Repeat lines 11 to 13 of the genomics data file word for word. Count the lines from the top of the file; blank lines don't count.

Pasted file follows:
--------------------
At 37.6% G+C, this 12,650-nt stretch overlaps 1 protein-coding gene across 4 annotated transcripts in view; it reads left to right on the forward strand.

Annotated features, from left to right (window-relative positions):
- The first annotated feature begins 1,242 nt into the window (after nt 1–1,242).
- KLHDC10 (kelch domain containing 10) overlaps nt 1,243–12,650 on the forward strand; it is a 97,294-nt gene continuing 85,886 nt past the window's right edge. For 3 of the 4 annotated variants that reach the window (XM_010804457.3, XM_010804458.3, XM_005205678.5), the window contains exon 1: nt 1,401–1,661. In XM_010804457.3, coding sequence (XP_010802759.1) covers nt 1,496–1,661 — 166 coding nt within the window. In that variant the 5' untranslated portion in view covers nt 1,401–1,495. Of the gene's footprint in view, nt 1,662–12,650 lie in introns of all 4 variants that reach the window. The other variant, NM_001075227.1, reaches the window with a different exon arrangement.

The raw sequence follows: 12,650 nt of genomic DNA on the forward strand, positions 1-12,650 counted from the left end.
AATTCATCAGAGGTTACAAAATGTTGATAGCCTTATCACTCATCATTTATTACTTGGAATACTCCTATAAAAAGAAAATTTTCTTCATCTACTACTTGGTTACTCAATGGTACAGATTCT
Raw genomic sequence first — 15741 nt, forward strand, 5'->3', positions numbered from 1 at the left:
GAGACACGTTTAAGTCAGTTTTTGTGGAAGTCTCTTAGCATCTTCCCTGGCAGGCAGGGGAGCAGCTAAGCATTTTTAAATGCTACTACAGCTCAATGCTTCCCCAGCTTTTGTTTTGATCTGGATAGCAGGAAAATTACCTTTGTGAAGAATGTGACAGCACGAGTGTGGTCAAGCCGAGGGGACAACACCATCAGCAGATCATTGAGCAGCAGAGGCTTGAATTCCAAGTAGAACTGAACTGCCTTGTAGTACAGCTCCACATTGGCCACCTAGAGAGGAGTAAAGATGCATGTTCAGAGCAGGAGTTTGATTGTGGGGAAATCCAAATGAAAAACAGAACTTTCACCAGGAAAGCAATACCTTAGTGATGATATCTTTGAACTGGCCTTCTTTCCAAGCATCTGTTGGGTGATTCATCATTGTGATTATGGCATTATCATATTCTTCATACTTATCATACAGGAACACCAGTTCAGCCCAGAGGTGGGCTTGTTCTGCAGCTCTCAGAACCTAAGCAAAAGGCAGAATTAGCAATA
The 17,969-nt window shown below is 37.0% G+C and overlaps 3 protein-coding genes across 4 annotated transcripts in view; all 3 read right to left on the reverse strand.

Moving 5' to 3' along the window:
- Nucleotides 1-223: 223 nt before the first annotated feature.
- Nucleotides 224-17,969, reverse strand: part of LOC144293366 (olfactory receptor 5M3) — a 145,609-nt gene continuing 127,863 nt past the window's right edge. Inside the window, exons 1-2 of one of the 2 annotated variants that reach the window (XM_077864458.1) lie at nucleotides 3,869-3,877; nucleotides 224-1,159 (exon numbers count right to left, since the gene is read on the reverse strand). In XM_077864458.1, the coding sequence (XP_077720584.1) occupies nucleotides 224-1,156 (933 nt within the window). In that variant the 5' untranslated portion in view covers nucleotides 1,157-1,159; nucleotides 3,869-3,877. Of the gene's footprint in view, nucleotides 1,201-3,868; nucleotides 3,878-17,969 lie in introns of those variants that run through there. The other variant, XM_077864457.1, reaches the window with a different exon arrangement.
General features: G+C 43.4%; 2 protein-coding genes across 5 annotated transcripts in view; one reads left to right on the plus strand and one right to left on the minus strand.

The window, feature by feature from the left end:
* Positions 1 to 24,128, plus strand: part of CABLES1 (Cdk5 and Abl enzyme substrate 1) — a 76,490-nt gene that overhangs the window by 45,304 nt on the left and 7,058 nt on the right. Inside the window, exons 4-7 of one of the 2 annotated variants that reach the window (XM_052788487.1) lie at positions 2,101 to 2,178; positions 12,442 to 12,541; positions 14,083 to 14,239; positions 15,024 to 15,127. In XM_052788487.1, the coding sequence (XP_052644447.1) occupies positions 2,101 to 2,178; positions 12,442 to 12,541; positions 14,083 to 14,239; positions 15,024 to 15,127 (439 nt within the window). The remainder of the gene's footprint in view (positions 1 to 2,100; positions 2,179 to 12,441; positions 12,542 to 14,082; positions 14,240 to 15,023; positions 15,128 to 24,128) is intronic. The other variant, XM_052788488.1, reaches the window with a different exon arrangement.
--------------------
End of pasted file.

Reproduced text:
- Nucleotides 1-223: 223 nt before the first annotated feature.
- Nucleotides 224-17,969, reverse strand: part of LOC144293366 (olfactory receptor 5M3) — a 145,609-nt gene continuing 127,863 nt past the window's right edge. Inside the window, exons 1-2 of one of the 2 annotated variants that reach the window (XM_077864458.1) lie at nucleotides 3,869-3,877; nucleotides 224-1,159 (exon numbers count right to left, since the gene is read on the reverse strand). In XM_077864458.1, the coding sequence (XP_077720584.1) occupies nucleotides 224-1,156 (933 nt within the window). In that variant the 5' untranslated portion in view covers nucleotides 1,157-1,159; nucleotides 3,869-3,877. Of the gene's footprint in view, nucleotides 1,201-3,868; nucleotides 3,878-17,969 lie in introns of those variants that run through there. The other variant, XM_077864457.1, reaches the window with a different exon arrangement.
General features: G+C 43.4%; 2 protein-coding genes across 5 annotated transcripts in view; one reads left to right on the plus strand and one right to left on the minus strand.